Release Date: 6th February 2014
Edition: UK movie edition paperback, purchased
Other Titles by this Author: Falling Dark, Knights of the Hill Country, Badd, Mojo
Sutter’s the guy you want at your party. He’ll get everyone dancing. He’ll get everyone in your parents’ pool. He has no plans for university and will probably end up folding men’s shirts for a living. But right now life’s pretty fabuloso.
Until he meets Aimee. Aimee’s clueless. Aimee is a social disaster. Aimee needs help. It’s up to Sutter to show her a splendiferous time and then let her go.
But Aimee’s not like other girls and before long he’s in way over his head. For the first time in his life, he has the power to make a difference in someone else’s life – or ruin it forever.
The Spectacular Now included every element that I wanted and expected from it: snark, quirkiness, depth and a heart-achey ending.
There isn’t a huge amount of plot in The Spectacular Now, but there honestly doesn’t really need to be. It’s a novel driven by its characters. Characters that are so vivid, so alive and so real that it’s impossible not to get sucked into their lives. Sutter is an incredibly strong protagonist with his tendency towards constant day drinking, ignore the future and consequences and believe that eventually everybody will leave him. Aimee is Sutter’s opposite. I hate this expression, but there’s no other way to capture Aimee at the beginning of the novel: she’s a wet blanket. Her passionate love of sci-fi, reading and space makes for a wonderful character, but it’s hard to get there underneath her lack of self-worth, shyness and tendency to just follow the leader. I loved watching her grow and blossom under Sutter’s attention, even if it perhaps wasn’t the healthiest way to gain confidence...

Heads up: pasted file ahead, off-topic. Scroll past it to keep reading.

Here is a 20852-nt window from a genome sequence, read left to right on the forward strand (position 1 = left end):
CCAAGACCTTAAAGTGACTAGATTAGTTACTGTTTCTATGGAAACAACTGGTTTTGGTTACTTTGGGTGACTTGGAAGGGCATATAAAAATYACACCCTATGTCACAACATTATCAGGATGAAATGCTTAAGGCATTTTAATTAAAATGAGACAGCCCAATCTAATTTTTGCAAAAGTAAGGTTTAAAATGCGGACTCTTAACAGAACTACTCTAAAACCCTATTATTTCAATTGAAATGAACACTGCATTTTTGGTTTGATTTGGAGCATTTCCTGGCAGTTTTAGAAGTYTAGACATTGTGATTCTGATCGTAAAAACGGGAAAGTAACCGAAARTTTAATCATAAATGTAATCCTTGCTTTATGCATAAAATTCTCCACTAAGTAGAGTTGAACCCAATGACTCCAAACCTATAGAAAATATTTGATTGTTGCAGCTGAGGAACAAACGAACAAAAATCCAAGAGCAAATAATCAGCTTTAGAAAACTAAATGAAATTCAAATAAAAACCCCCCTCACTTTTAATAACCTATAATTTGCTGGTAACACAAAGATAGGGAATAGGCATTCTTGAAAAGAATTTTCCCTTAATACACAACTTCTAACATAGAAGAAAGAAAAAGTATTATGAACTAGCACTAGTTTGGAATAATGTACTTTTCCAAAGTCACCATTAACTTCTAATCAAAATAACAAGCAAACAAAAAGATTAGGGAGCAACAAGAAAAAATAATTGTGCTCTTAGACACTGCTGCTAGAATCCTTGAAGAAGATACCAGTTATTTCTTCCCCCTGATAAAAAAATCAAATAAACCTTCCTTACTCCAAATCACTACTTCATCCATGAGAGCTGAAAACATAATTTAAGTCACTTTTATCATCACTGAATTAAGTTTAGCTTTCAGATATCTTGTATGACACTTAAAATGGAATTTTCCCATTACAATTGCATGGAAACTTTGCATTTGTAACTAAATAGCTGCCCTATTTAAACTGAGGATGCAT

I really enjoyed reading about their relationship. They brought something different, something buried, in each other and made them face the things that were holding them back: Aimee’s mum and Sutter’s dad. The way their relationship reflected on Sutter’s previous relationship and the interactions with their girlfriends were really interesting and demonstrated both how right and how wrong Aimee and Sutter are together. It’s such a different relationship to ones you usually see in YA and it was a breath of fresh air. That is especially the case with the ending: bittersweet, tender and completely perfect for the characters and the novel. I loved it.
The Spectacular Now is a sad, strong and heartfelt story, with characters that single-handedly carry the novel, which I thoroughly enjoyed. This is what contemporary YA should be.